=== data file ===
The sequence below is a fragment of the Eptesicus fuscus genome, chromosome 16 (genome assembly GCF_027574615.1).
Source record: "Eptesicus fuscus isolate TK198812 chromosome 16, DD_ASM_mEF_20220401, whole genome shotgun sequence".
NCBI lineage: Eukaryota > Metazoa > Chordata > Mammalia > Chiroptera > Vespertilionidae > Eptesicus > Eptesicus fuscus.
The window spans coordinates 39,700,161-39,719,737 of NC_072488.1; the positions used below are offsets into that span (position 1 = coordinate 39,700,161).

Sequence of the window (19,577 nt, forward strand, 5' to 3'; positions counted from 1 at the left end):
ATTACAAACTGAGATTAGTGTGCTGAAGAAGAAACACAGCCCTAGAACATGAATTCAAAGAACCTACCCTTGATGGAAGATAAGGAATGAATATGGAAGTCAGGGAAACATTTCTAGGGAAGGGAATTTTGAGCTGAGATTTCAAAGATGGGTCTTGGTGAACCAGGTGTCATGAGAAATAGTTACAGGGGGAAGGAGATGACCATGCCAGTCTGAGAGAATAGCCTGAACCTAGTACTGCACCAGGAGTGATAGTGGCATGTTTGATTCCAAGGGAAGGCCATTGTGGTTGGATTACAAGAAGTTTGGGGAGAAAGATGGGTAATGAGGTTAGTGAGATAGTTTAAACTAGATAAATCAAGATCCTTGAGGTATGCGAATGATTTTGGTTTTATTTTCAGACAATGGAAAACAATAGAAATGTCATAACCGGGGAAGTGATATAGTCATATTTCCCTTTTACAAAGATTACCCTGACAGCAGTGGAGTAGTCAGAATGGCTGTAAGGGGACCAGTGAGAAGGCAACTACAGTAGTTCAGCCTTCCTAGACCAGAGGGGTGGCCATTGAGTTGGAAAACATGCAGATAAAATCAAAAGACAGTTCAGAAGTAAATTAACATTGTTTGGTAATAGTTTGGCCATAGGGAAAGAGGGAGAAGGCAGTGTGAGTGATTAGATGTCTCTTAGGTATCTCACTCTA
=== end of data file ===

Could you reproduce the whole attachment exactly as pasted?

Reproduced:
The sequence below is a fragment of the Eptesicus fuscus genome, chromosome 16 (genome assembly GCF_027574615.1).
Source record: "Eptesicus fuscus isolate TK198812 chromosome 16, DD_ASM_mEF_20220401, whole genome shotgun sequence".
NCBI lineage: Eukaryota > Metazoa > Chordata > Mammalia > Chiroptera > Vespertilionidae > Eptesicus > Eptesicus fuscus.
The window spans coordinates 39,700,161-39,719,737 of NC_072488.1; the positions used below are offsets into that span (position 1 = coordinate 39,700,161).

Sequence of the window (19,577 nt, forward strand, 5' to 3'; positions counted from 1 at the left end):
ATTACAAACTGAGATTAGTGTGCTGAAGAAGAAACACAGCCCTAGAACATGAATTCAAAGAACCTACCCTTGATGGAAGATAAGGAATGAATATGGAAGTCAGGGAAACATTTCTAGGGAAGGGAATTTTGAGCTGAGATTTCAAAGATGGGTCTTGGTGAACCAGGTGTCATGAGAAATAGTTACAGGGGGAAGGAGATGACCATGCCAGTCTGAGAGAATAGCCTGAACCTAGTACTGCACCAGGAGTGATAGTGGCATGTTTGATTCCAAGGGAAGGCCATTGTGGTTGGATTACAAGAAGTTTGGGGAGAAAGATGGGTAATGAGGTTAGTGAGATAGTTTAAACTAGATAAATCAAGATCCTTGAGGTATGCGAATGATTTTGGTTTTATTTTCAGACAATGGAAAACAATAGAAATGTCATAACCGGGGAAGTGATATAGTCATATTTCCCTTTTACAAAGATTACCCTGACAGCAGTGGAGTAGTCAGAATGGCTGTAAGGGGACCAGTGAGAAGGCAACTACAGTAGTTCAGCCTTCCTAGACCAGAGGGGTGGCCATTGAGTTGGAAAACATGCAGATAAAATCAAAAGACAGTTCAGAAGTAAATTAACATTGTTTGGTAATAGTTTGGCCATAGGGAAAGAGGGAGAAGGCAGTGTGAGTGATTAGATGTCTCTTAGGTATCTCACTCTA